return *this;
 } 

 //comparators

 template <class T>
 bool const Queue<T>::operator == (Queue<T> const & other)
 {
      if(m_size != other.m_size)
           return false;

      QueueItem *thsitem = m_front, 
                *othitem = other.m_front;

      while(thsitem)
      {
           if(thsitem->val != othitem->val)
                return false;

           thsitem = thsitem->next;
           othitem = othitem->next;
      }

      return true;
 } 

 template <class T>
 bool const Queue<T>::operator != (Queue<T> const & other)
 {
      return !(*this == other);
 }  

 #endif // QUEUE_HPP
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  • 1
    \$\begingroup\$ Welcome to Code Review. Please do not update the code in your question to incorporate feedback from answers, doing so goes against the Question + Answer style of Code Review. This is not a forum where you should keep the most updated version in your question. Please see what you may and may not do after receiving answers. If you believe that your changes was made without invalidating the current answer, please let me know. \$\endgroup\$ – Simon Forsberg Apr 7 at 7:39
  • \$\begingroup\$ Hey, Simon. I did make a change to my code, by it doesn't reflect answers to my questions. Let me know if you need me to do anything on my end! And thanks for informing me. Moving on, I will keep that rule in mind. \$\endgroup\$ – Rafael Vergnaud Apr 7 at 15:59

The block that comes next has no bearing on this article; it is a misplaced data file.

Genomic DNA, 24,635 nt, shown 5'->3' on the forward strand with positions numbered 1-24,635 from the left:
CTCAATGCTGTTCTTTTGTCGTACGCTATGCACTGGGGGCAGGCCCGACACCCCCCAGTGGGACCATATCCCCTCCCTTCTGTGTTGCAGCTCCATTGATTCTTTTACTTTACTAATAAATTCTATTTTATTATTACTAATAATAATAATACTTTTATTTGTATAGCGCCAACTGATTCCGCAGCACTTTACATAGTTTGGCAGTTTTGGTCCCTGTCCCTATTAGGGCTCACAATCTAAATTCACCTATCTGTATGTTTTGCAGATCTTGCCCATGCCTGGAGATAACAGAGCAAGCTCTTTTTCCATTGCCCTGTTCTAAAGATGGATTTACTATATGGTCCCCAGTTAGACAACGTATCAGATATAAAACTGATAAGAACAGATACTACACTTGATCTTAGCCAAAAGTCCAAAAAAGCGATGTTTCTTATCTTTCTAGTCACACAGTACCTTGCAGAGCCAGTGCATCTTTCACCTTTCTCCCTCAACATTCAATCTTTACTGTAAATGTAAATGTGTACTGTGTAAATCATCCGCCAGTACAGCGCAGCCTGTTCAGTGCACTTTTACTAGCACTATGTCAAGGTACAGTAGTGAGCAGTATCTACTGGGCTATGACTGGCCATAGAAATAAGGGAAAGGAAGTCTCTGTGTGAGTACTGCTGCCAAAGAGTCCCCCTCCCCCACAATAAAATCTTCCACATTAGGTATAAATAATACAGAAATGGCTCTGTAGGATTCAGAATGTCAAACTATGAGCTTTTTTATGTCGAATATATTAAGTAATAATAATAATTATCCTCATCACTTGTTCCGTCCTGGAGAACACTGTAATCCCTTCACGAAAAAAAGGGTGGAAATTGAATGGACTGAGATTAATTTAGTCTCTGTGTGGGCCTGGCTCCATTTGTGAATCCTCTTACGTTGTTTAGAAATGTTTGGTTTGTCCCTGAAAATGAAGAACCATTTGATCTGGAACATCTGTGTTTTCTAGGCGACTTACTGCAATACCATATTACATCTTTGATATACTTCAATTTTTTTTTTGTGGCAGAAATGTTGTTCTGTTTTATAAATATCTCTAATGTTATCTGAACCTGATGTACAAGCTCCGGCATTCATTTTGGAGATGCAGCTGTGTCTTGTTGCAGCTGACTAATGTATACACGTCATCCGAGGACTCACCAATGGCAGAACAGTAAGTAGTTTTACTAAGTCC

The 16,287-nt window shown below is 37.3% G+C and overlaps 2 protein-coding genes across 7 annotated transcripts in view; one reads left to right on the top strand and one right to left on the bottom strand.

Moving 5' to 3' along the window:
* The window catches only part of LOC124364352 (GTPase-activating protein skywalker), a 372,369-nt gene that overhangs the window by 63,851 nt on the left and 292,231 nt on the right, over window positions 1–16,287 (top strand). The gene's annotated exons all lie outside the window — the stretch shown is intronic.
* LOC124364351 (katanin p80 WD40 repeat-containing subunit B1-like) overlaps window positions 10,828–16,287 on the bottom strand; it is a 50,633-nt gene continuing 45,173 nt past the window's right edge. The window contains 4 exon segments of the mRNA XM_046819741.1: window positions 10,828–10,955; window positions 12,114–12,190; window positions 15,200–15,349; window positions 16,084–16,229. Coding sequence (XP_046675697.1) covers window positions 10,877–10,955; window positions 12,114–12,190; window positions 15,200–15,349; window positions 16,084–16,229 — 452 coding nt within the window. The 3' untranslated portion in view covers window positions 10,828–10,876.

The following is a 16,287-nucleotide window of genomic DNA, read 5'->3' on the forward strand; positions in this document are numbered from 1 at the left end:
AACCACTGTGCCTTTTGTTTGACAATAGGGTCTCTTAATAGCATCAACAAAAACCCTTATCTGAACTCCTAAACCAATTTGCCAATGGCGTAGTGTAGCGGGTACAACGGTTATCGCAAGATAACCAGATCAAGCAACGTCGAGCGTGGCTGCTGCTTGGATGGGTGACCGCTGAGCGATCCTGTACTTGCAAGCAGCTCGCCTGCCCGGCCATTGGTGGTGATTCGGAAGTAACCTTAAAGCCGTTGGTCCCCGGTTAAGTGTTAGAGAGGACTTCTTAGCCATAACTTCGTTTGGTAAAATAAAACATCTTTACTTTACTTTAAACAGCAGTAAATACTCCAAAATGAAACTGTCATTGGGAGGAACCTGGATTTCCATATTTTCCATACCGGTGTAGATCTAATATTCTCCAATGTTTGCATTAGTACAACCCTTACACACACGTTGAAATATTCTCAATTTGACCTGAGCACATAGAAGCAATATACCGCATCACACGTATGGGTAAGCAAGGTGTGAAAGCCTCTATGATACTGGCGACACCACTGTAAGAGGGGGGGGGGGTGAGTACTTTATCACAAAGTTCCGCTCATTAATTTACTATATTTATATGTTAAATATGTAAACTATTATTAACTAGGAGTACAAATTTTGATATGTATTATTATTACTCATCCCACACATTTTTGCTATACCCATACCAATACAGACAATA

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At first sight, your code looks consistent and readable. Congrats!

That said, I'll jump into your questions. The assertions are used correctly. Often you'll see them written as assert(I > 0 && "Valid index needed"); That allows adding a comment to it. Especially useful if the code itself ain't 100% understandable from the callers point of view.

You're preconditions are also a very good example of the contracts extensions of C++20 and make them part of your API instead. For now, I would document them at class level.

Jumping into the assert of the copy constructor, that one is useless as you can't ever trigger it. It does make sense in copy assignment, although, it's better to handle that case and return early.

The implementation of queue looks good to me, it leverages existing methods instead of writing it from scratch. Perfect coding on my side.

You do want to consider initializing the members in the class definition, as it is less error prone.

Adding the allocator is adding an extra template argument and member and replacing all new/delete.

I like the east const, however, adding const to the return value if by value doesn't make much sense. I would remove it.